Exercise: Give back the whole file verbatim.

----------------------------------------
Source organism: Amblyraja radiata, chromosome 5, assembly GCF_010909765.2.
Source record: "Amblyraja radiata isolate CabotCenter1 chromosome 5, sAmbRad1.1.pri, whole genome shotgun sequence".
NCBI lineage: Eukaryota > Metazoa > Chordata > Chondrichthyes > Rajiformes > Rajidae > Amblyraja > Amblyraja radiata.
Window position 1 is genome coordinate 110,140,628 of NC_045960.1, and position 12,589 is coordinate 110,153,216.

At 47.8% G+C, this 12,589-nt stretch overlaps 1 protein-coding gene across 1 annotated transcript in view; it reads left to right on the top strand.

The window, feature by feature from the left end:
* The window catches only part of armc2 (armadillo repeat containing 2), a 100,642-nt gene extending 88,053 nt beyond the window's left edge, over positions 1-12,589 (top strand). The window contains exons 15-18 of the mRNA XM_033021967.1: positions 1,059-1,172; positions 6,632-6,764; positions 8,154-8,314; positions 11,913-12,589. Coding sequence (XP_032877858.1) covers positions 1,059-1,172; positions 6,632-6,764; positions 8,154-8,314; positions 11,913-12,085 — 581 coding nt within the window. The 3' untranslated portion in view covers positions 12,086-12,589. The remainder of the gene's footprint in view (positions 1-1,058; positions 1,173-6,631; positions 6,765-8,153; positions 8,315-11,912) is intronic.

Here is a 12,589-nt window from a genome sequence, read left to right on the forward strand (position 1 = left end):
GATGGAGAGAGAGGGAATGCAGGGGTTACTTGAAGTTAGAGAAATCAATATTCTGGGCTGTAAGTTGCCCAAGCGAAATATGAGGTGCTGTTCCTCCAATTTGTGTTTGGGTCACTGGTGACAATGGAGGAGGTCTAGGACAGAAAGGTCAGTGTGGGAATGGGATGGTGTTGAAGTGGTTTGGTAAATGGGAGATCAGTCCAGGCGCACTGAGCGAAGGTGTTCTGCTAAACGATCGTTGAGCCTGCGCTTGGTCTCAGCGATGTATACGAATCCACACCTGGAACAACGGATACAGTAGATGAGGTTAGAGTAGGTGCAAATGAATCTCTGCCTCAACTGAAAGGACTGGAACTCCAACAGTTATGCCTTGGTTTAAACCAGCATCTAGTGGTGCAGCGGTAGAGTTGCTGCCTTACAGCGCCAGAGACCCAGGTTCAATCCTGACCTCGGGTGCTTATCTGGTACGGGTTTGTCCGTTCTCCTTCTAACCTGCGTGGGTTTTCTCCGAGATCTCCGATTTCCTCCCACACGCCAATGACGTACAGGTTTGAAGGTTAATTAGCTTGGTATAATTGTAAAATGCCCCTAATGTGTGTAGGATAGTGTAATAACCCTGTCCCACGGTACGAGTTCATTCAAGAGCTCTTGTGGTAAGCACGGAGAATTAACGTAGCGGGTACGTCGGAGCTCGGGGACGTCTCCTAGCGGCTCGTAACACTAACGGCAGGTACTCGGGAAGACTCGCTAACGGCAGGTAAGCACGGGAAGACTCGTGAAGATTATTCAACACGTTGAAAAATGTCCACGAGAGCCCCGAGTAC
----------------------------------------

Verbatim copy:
Source organism: Amblyraja radiata, chromosome 5, assembly GCF_010909765.2.
Source record: "Amblyraja radiata isolate CabotCenter1 chromosome 5, sAmbRad1.1.pri, whole genome shotgun sequence".
NCBI lineage: Eukaryota > Metazoa > Chordata > Chondrichthyes > Rajiformes > Rajidae > Amblyraja > Amblyraja radiata.
Window position 1 is genome coordinate 110,140,628 of NC_045960.1, and position 12,589 is coordinate 110,153,216.

At 47.8% G+C, this 12,589-nt stretch overlaps 1 protein-coding gene across 1 annotated transcript in view; it reads left to right on the top strand.

The window, feature by feature from the left end:
* The window catches only part of armc2 (armadillo repeat containing 2), a 100,642-nt gene extending 88,053 nt beyond the window's left edge, over positions 1-12,589 (top strand). The window contains exons 15-18 of the mRNA XM_033021967.1: positions 1,059-1,172; positions 6,632-6,764; positions 8,154-8,314; positions 11,913-12,589. Coding sequence (XP_032877858.1) covers positions 1,059-1,172; positions 6,632-6,764; positions 8,154-8,314; positions 11,913-12,085 — 581 coding nt within the window. The 3' untranslated portion in view covers positions 12,086-12,589. The remainder of the gene's footprint in view (positions 1-1,058; positions 1,173-6,631; positions 6,765-8,153; positions 8,315-11,912) is intronic.

Here is a 12,589-nt window from a genome sequence, read left to right on the forward strand (position 1 = left end):
GATGGAGAGAGAGGGAATGCAGGGGTTACTTGAAGTTAGAGAAATCAATATTCTGGGCTGTAAGTTGCCCAAGCGAAATATGAGGTGCTGTTCCTCCAATTTGTGTTTGGGTCACTGGTGACAATGGAGGAGGTCTAGGACAGAAAGGTCAGTGTGGGAATGGGATGGTGTTGAAGTGGTTTGGTAAATGGGAGATCAGTCCAGGCGCACTGAGCGAAGGTGTTCTGCTAAACGATCGTTGAGCCTGCGCTTGGTCTCAGCGATGTATACGAATCCACACCTGGAACAACGGATACAGTAGATGAGGTTAGAGTAGGTGCAAATGAATCTCTGCCTCAACTGAAAGGACTGGAACTCCAACAGTTATGCCTTGGTTTAAACCAGCATCTAGTGGTGCAGCGGTAGAGTTGCTGCCTTACAGCGCCAGAGACCCAGGTTCAATCCTGACCTCGGGTGCTTATCTGGTACGGGTTTGTCCGTTCTCCTTCTAACCTGCGTGGGTTTTCTCCGAGATCTCCGATTTCCTCCCACACGCCAATGACGTACAGGTTTGAAGGTTAATTAGCTTGGTATAATTGTAAAATGCCCCTAATGTGTGTAGGATAGTGTAATAACCCTGTCCCACGGTACGAGTTCATTCAAGAGCTCTTGTGGTAAGCACGGAGAATTAACGTAGCGGGTACGTCGGAGCTCGGGGACGTCTCCTAGCGGCTCGTAACACTAACGGCAGGTACTCGGGAAGACTCGCTAACGGCAGGTAAGCACGGGAAGACTCGTGAAGATTATTCAACACGTTGAAAAATGTCCACGAGAGCCCCGAGTAC